Breakthrough Listen, a £74 million search for intelligent alien life, is using the world's largest manoeuvrable radio telescope at Green Bank in West Virginia to track the object. "'Oumuamua may well have been wandering through the Milky Way, unattached to any star system, for hundreds of millions of years before its chance encounter with the solar system".
It's still unclear what solar system the asteroid calls home.
They are listening for electromagnetic signals, no stronger than those emitted by a mobile phone, that can not be produced by natural celestial bodies.
"It is great to see data pouring in from observations of this novel and interesting source", Andrew Siemion, director of the Berkeley Search for Extraterrestrial Intelligence Research Center in California, said in a statement.
'They all turn out to be natural, until one doesn't.
Oumuamua is a Hawaiian term meaning "a messenger from afar arriving first".
So far, there has been no evidence of artificial signals emanating from the object, but sorting through the large volumes of data collected may take some time to complete. Listen observed 'Oumuamua across four radio bands (corresponding to four of the radio receivers available at Green Bank, denoted L, S, X, and C), spanning billions of individual channels across the 1 to 12 GHz range.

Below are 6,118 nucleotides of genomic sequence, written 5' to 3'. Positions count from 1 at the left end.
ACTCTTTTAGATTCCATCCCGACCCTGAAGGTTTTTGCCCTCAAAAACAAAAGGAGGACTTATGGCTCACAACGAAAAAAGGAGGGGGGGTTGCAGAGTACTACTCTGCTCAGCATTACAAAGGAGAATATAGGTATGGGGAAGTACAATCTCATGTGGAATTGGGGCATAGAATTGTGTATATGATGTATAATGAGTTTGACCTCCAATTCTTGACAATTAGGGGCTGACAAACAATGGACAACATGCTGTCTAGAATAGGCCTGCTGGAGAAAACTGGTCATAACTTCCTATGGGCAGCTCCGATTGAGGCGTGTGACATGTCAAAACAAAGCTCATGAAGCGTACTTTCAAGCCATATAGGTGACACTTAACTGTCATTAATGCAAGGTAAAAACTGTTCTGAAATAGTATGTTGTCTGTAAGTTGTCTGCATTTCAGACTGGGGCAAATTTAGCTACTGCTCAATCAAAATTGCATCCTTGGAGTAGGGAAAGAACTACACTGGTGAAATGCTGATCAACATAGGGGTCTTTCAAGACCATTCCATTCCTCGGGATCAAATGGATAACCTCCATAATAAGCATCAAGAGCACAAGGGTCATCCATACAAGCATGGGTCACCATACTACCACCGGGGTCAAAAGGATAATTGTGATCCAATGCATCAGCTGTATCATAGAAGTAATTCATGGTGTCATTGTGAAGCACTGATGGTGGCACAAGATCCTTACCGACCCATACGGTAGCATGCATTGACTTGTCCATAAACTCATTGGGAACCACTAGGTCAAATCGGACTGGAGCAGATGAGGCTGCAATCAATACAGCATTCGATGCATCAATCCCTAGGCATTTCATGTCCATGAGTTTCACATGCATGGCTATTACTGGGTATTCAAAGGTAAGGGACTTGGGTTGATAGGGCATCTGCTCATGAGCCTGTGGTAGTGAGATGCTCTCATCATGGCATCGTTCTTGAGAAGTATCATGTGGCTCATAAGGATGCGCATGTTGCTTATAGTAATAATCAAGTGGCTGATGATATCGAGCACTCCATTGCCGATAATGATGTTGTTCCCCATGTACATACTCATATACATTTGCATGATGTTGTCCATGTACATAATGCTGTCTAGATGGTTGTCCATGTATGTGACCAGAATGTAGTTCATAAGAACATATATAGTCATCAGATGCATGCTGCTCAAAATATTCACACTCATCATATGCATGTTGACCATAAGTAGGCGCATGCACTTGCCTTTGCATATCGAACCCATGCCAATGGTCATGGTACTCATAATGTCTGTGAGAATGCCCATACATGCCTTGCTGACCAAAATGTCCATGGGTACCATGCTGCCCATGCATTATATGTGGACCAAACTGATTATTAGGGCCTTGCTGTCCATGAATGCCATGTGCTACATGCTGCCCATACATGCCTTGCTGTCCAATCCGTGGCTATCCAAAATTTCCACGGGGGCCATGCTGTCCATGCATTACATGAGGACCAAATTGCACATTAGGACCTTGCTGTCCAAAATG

In addition to calibration observations, the instrument accumulated 90 TB of raw data over a 2 hour observation of 'Oumuamua itself.
"'The more I study this object, the more unusual it appears, making me wonder whether it might be an artificially made probe which was sent by an alien civilisation, ' Professor Avi Loeb, the chair of Harvard's astronomy department and one of Milner's advisers on Breakthrough Listen, wrote in the email". Its shape also has experts at Breakthrough intrigued. Astronomers predict that Oumuamua will leave our solar system in January 2019. Earth-based telescopic observations of 'Oumuamua after it was discovered on October 19, 2017 by the University of Hawaii's Pan-STARRS 1 telescope on Haleakala indicated that the object was on an open-ended hyperbolic course that had already brought it to within 0.25 AU (23 million mi, 37 million km) of the Sun in September, and that it was speeding back into deep space at 95,000 km/h (59,000 mph).
It is the first known object from another solar system to pass close to Earth.
Asteroids are small, rocky objects that orbit the Sun.
Analysts also say its faintly red colour indicates it has been subjected to interstellar cosmic radiation which is harsher than we experience in our solar system.
"Preliminary orbital calculations suggested that the object had come from the approximate direction of the bright star Vega, in the northern constellation of Lyra", the ESO said last month.
Earlier this year, astronomers discovered what they think could be the first-ever-observed interstellar object.